by Mary Jane Mossman
In 2018, the Law Society of Ontario reported that 1306 women and 1083 men were called to the bar.[i] That is, more women than men joined the legal profession in Ontario, a pattern that has been repeated in recent years. To what extent does numerical gender equality signal equality in professional opportunities for both women and men lawyers in the twenty-first century?
This question has attracted scholarly studies, major reports by legal organizations, and the creation of the ‘Justicia Project’ by the Law Society of Ontario in 2008.[ii] Some women lawyers have achieved significant professional success, including as Managing Partners in major law firms, as Senior Counsel in corporations and government, and as litigators and judges in Canadian courts, including the Supreme Court of Canada. At the same time, some women lawyers attending a ‘Women in Law Summit’ in 2020 in Toronto, reported experiences of exclusionary practices in the legal profession, leaving them ‘invisible’ and unwelcome ‘at the table.’[iii] How should we understand these divergent experiences?
Judith Bennett, a historian of women’s work in different historical periods has argued that changes in the patterns in women’s work have more often reflected continuity rather than transformation in women’s status, relative to men. More specifically, there is a critical distinction between changes in women’s experiences on one hand and transformation in women’s status on the other.[iv] An examination of the history of women lawyers in Ontario reveals important changes since 1897, when women first began to enter the Ontario legal profession – but the issue of whether these changes represent continuity or transformation is less clear.
My current research project focuses on women who were called to the bar in Ontario between 1897 and 1957 – in these six decades, only 187 women were called to the bar. Some women law students were the only woman in their classes at Osgoode Hall; indeed, the largest number of women to be called to the Ontario bar in one year up to 1957 – in classes with much larger numbers of men – was nine.[v] In addition, their small numbers meant that a woman who practised law outside Toronto was often the only woman lawyer in her community for decades. In Toronto, many early women lawyers were excluded from law firm practices; as a result, many worked in insurance and trust companies and in the provincial government. Moreover, many of them did not practise law, especially if they married – as Helen De Roche, who was called to the Ontario bar in 1933 explained, ‘In those days, your husband kept you.’[vi]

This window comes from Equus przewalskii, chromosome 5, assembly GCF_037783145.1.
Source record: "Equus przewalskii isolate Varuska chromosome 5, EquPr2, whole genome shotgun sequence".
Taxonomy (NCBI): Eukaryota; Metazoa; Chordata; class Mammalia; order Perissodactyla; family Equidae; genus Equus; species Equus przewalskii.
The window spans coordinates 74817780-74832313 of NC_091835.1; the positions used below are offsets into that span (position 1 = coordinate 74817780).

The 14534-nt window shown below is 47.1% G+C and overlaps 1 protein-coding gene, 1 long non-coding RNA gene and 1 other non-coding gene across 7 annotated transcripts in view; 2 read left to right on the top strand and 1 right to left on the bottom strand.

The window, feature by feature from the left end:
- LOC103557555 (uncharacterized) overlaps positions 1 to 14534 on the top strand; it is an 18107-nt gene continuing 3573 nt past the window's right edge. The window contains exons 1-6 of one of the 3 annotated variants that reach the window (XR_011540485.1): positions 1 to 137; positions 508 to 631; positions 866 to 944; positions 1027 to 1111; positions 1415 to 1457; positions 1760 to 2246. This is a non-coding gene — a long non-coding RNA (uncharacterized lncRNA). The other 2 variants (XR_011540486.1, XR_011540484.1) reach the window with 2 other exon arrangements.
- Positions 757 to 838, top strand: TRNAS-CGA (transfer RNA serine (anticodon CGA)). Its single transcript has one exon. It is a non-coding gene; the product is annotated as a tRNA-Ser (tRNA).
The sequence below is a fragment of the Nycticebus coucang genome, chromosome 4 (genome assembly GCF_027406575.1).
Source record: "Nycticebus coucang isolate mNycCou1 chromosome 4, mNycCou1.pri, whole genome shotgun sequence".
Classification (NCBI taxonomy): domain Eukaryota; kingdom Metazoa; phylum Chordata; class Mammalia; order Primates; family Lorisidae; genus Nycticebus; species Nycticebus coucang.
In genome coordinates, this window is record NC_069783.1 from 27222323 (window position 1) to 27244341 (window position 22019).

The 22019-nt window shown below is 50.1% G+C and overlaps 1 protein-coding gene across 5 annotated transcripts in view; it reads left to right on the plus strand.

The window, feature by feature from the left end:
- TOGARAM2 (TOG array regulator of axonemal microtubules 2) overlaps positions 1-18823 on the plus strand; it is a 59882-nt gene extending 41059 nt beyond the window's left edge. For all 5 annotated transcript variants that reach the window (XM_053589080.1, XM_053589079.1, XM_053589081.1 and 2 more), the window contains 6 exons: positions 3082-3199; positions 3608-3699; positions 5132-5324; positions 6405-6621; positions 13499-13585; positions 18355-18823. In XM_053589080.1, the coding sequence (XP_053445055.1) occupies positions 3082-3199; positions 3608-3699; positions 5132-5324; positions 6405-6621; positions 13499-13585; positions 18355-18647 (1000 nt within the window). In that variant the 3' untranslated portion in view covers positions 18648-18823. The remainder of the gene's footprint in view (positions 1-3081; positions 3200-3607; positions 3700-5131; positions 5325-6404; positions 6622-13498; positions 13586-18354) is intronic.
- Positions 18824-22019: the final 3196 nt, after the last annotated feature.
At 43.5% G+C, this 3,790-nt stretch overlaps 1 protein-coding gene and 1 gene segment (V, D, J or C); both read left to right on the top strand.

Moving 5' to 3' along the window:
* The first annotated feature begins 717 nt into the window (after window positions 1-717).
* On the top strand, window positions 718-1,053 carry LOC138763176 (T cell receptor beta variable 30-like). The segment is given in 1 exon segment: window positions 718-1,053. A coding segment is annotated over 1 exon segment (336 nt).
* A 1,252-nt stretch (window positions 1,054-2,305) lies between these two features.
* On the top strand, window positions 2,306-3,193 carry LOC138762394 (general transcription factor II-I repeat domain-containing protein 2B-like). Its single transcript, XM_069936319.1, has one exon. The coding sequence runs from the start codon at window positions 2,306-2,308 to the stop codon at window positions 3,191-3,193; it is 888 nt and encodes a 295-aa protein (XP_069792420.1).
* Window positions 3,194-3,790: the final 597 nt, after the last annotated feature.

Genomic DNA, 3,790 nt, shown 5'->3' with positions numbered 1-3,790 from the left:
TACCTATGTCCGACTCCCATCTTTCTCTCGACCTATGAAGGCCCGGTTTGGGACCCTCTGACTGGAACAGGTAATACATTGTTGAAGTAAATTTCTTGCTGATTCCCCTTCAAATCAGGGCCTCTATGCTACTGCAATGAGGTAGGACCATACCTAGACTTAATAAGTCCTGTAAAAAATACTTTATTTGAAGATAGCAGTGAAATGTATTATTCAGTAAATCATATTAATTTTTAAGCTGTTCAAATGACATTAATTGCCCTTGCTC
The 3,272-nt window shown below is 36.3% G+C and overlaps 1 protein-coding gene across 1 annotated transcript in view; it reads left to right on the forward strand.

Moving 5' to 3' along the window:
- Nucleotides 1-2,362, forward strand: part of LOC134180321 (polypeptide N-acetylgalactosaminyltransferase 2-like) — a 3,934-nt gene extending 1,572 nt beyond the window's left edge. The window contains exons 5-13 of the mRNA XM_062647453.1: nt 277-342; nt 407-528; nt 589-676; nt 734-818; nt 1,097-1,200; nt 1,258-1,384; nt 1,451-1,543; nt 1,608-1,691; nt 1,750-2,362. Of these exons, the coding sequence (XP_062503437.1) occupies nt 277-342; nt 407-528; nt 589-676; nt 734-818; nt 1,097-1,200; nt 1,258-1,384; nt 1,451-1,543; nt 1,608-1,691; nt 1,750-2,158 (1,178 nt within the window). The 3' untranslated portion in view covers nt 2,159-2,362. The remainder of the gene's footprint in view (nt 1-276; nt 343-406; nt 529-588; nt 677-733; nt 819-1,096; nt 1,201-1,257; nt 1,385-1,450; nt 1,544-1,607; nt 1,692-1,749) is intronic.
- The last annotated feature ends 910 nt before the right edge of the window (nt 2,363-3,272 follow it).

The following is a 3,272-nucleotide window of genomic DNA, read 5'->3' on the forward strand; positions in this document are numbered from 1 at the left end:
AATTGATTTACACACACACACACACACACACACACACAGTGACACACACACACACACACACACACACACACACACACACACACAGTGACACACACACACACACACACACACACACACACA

These early women lawyers faced a number of exclusionary practices in the legal profession, traditionally a ‘gentleman’s profession.’ They were often excluded from legal organizations and were barred from business lunches at male clubs in Toronto for decades of the twentieth century. Many law firms were unwilling to provide articling opportunities for women, and law student activities frequently excluded women – or were so full of misogyny that women stayed away. Women students were required to sit together in the front row for lectures at Osgoode Hall, and some judges openly disapproved of women in law; many early women lawyers avoided legal work in the courts as a result.[vii] However, several women became excellent litigators and one, Helen Kinnear, became the first woman in the British Empire to be appointed a judge, when Prime Minister Mackenzie-King made her a judge of the County Court in 1943.[viii] Significantly, the next federal judicial appointment of a woman in Ontario did not occur until 1971, when Mabel Van Camp was appointed to Ontario’s Supreme Court.[ix] In addition, although women lawyers were candidates for Bencher elections for several decades, it was not until 1975 that Laura Legge became the first (and only) woman elected a Law Society Bencher in that year.[x]